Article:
The woman who gave birth to a cat (really!!) has to be one of my favorite stories from the archives.
Poor Agnes Bowker--a young woman who did not want to admit what had happened to her child--claimed in 1569 that a monster (actually an ordinary feline) had emerged from her womb.
None of the six women present at the birth could say for sure what had happened. Although a silly tale, the case was investigated thoroughly, as the Tudor government had a vested interest in maintaining order. And widespread gossiping about the supernatural was decidedly disorderly.
As I've mentioned before,such cases ("true accounts," "strange newes"; "wonderful happenings") have done much to inspire my own writing.
But what's the truth of them?
We can't completely know.
We do know such stories shed light on how early modern villagers and townspeople understood the world around them, often revealing thinly disguised wrongs, moral tales, and political allegories.
Some simply targeted people different from them, such as the "wonderful old woman" who had "a pair of horns growing upon her head."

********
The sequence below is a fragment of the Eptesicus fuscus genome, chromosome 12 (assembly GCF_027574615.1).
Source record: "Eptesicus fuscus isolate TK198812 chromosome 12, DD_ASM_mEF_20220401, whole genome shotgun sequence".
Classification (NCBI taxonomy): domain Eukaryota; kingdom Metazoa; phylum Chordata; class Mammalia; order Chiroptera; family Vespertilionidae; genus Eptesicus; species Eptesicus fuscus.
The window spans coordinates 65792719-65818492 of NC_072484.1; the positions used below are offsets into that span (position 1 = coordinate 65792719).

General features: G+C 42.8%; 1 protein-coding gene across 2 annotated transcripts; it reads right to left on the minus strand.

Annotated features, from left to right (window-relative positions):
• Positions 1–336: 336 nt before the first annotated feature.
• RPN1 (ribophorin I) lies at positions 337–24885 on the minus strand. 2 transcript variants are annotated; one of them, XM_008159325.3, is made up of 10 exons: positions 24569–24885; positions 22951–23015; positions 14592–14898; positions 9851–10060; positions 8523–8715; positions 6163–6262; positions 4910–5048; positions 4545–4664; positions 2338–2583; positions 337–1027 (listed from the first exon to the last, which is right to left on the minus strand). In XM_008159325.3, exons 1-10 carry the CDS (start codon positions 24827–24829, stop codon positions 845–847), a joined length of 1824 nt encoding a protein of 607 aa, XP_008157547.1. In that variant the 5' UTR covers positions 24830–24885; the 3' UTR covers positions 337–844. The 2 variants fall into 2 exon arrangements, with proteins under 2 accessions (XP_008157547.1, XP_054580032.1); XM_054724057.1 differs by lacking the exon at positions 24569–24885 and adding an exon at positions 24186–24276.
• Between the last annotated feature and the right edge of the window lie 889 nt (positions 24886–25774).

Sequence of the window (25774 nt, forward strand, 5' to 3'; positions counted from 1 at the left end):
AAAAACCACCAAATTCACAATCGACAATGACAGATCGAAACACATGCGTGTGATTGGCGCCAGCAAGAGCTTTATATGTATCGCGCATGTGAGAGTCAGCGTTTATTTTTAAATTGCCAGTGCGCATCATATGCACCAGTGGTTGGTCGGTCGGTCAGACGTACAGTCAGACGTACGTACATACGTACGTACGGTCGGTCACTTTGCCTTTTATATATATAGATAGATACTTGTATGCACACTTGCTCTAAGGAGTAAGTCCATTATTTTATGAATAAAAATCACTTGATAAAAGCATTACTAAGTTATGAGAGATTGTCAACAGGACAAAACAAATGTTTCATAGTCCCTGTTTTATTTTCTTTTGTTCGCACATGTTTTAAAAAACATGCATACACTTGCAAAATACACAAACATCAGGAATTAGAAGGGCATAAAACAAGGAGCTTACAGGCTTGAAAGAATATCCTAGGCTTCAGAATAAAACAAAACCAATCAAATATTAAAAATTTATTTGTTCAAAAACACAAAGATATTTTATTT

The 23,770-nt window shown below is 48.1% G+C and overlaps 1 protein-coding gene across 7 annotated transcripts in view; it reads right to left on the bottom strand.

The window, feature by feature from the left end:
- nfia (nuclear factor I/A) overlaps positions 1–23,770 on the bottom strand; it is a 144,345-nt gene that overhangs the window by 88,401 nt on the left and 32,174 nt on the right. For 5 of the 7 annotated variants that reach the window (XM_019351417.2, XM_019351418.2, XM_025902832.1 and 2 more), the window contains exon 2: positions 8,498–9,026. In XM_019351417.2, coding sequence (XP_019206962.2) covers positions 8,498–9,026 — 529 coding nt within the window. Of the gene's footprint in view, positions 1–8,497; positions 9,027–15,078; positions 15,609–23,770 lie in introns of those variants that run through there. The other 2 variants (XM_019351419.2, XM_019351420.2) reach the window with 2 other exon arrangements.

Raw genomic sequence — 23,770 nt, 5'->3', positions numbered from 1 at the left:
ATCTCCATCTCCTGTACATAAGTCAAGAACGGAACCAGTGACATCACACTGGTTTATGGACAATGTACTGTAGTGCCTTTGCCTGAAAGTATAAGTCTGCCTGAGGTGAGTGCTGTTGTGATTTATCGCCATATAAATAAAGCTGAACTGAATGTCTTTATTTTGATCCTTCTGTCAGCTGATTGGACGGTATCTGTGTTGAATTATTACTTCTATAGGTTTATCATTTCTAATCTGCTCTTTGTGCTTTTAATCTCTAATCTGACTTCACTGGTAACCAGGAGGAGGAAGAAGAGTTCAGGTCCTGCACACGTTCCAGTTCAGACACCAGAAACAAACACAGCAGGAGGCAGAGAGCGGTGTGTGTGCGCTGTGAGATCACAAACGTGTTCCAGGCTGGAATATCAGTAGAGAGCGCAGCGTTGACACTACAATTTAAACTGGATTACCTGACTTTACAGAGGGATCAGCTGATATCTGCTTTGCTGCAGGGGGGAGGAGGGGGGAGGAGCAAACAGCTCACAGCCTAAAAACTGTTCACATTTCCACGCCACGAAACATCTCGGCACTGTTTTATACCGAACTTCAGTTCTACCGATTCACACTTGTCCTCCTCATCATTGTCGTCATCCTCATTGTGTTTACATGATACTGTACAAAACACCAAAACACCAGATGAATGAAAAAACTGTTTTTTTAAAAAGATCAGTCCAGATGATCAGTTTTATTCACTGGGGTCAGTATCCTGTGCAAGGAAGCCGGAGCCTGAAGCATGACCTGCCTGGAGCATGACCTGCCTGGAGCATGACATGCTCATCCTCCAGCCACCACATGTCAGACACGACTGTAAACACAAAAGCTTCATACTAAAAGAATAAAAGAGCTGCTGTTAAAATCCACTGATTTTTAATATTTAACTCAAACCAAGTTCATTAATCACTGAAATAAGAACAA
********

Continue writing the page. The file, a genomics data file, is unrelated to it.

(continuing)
_Others disguised everyday criminal events. The "Strange and Wonderful News from Kensington" (1674), for example tells of a maid "carryed away by an evil spirit" convinced to steal heartily from her master. (The Devil made her do it, anyone?)
Whether anyone actually believed this servant is another question altogether.
But of course, booksellers were looking to make a penny. And that tradition has kept many a tabloid in business.
Some classics are apparently worth keeping.
Just as the seventeenth-century bookseller once warned that a "True and Wonderful serpent (or dragon)" had been lately discovered in Horsam,the National Enquirer duly informs us that the Loch Ness Monster has been found by GoogleEarth!
Compare the 17th century discovery of a murderous serpent with GoogleEarth locating the Loch Ness monster!
_Are we really so different today? We may feel more rational, less credulous--but are we really more "truthful?" Have we just found new, re-imagined, more scientific ways to explain the inexplicable? What do you think?
Historian. Mystery writer. Researcher. Teacher. Occasional blogger.
Blogs I enjoy
Cozy Mystery List Blog (great conversations about mysteries!)
Jungle Red Writers (Eight crime fiction writers)